ANCHORAGE, Alaska – With a historic visit to the Alaska Arctic, President Obama aimed a spotlight Wednesday on the plight of residents in rural Alaska, where Alaska Natives and others toil under rough-and-tumble conditions that most Americans would be hard-pressed to imagine.
Closing out his three-day tour of Alaska, Obama first dropped in on the fishing village of Dillingham in western Alaska to inspect one of the biggest sockeye salmon runs in the world and underscore the need to "protect this incredible natural resource, not just for the people whose livelihood depends on it, but for the entire country."
From there, he traveled north of the Arctic Circle to the town of Kotzebue, a regional hub with a population of barely more than 3,000.
Obama's trip, the first by a sitting president to the Arctic, put on rare display the ways of life and daily challenges in Alaska's more than 200 far-flung rural villages. Outside of Kotzebue, 1 in 5 homes in the Alaska Arctic doesn't have a proper kitchen, according to the U.S. Census Bureau. Even more lack plumbing. Instead, many use "honey buckets" — five-gallon drums that serve as makeshift toilets.
The president's goal was to showcase the havoc that he said human-influenced climate change is wreaking on Alaska's delicate landscape: entire rural villages sinking into the ground as permafrost thaws, protective sea ice melts and temperatures climb.
"I've been trying to make the rest of the country more aware of the changing climate, but you're already living it," Obama said in a speech.
Alaska Natives have joined the president in sounding the alarm on climate change. Yet the obstacles they confront daily extend far deeper, raising questions about whether the federal government has done enough to help some of the country's most destitute citizens.
Theirs is a life of subsistence hunting for whales, walruses and seals, a proud tradition of dependence on the land that poses immense challenges.
"The vast majority of Americans have no idea there are dozens of communities in Alaska that live like this," Sen. Dan Sullivan, R-Alaska, said in an interview. "It's unacceptable, and we need to do more to fix it."
Chinese Navy ships nearby
Even as Obama's travels brought him near the Bering Sea, U.S. officials reported the presence of five Chinese Navy ships in the sea — the first time they have been observed there.
White House press secretary Josh Earnest said U.S. officials don't view the Chinese vessels to be a threat but he added that the reason for their presence "is still unclear."
The ships were participating in a military exercise with Russia in previous days and then broke off to head into the Bering Sea, officials said.
During his visit to Kanakanak Beach in Dillingham, Obama inspected all aspects of the fishing operation and pronounced a sample of salmon jerky to be "outstanding." He took it in stride when he noticed salmon spawning on his shoes, and went on to deliver a serious environmental message.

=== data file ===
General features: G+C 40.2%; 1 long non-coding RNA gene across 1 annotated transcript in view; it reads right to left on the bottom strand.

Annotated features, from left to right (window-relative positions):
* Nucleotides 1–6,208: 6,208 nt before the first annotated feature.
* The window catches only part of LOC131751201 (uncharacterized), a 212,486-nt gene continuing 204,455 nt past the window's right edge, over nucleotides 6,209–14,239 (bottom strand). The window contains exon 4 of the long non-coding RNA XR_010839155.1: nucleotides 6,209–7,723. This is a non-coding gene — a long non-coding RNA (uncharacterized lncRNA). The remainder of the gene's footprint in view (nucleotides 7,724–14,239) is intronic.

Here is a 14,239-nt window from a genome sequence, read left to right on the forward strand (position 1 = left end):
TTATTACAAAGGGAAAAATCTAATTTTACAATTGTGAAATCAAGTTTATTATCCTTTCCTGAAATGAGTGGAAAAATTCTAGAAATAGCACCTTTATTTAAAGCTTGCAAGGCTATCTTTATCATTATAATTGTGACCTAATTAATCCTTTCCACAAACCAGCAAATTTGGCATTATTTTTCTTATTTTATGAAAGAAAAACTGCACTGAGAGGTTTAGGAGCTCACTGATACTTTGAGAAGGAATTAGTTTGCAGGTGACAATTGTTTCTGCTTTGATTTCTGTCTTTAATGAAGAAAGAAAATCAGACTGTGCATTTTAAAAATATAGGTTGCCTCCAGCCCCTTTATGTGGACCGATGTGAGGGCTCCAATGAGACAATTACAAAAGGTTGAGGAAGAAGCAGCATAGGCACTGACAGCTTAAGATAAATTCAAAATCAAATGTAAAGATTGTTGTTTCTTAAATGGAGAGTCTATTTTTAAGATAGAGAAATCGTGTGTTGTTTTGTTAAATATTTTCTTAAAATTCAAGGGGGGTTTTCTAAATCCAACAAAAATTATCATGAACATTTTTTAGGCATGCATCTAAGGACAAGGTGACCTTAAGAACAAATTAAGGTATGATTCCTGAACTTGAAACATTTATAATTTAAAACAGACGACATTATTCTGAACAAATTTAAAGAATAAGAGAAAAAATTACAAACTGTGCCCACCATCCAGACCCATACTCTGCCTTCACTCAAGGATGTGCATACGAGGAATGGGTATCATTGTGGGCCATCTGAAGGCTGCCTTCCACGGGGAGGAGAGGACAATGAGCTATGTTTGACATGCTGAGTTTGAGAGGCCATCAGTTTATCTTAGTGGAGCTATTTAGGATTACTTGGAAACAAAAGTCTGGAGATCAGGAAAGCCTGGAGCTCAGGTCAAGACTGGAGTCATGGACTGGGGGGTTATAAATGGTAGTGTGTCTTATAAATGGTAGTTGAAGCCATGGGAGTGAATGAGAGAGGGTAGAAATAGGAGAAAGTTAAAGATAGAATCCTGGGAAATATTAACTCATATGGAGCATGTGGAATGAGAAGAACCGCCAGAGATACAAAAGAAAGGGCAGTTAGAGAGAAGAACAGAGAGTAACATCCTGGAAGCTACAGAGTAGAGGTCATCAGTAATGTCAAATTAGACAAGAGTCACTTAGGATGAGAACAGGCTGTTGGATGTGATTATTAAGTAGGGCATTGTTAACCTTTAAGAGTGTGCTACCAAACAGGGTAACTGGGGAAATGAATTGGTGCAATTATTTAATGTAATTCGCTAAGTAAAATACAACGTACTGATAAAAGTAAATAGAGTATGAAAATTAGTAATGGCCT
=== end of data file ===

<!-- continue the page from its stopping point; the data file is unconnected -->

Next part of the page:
"Hopefully by us coming here, we're highlighting the need for us to keep this pristine and make sure that this is there for the children and grandchildren, great-grandchildren of all these wonderful fishermen," Obama said.
With no roads to their villages, residents in rural Alaska are dependent on boats, snowmobiles and bush planes — weather permitting — to ferry them to rare doctor visits or other business. Among Alaska Natives, cancer is the leading killer, with rates 16 percent higher than for white men and women in the U.S., according to the Centers for Disease Control and Prevention.
Temperatures rising twice as fast
At the same time, temperatures in the Arctic are rising twice as fast as anywhere else on earth, the National Oceanic and Atmospheric Administration has said, bringing with it profound changes to Alaska's cherished landscape. Amid poverty and few resources, many rural villages have had their foundations literally pulled out from under them as the planet warms.
Permafrost, the layer of frozen ice under the surface, is thawing and causing homes, pipes and roads to sink as the soil quickly erodes. Some 100,000 Alaskans live in areas vulnerable to melting permafrost, the Environmental Protection Agency estimates.
And in coastal Alaska, sea ice that once offered critical protection is melting, exposing coastlines, causing more extreme ocean storm surges and risking mass emergency evacuations.
It's bad enough that the 400 or so residents of Kivalina, an Arctic town on a skinny barrier island along the Chukchi Sea, have decided they have no choice but to pick up and move.
Kivalina is one of about a dozen villages that have voted to relocate to more stable terrain inland despite the hurdles it presents in retaining traditions such as hunting.
Alaska officials said that well over $2 billion in federal and state funds has been spent over the past 50 years to bring indoor plumbing to rural Alaska, but the challenge is finding money to build water and sewer systems in nearly three dozen villages that still lack them.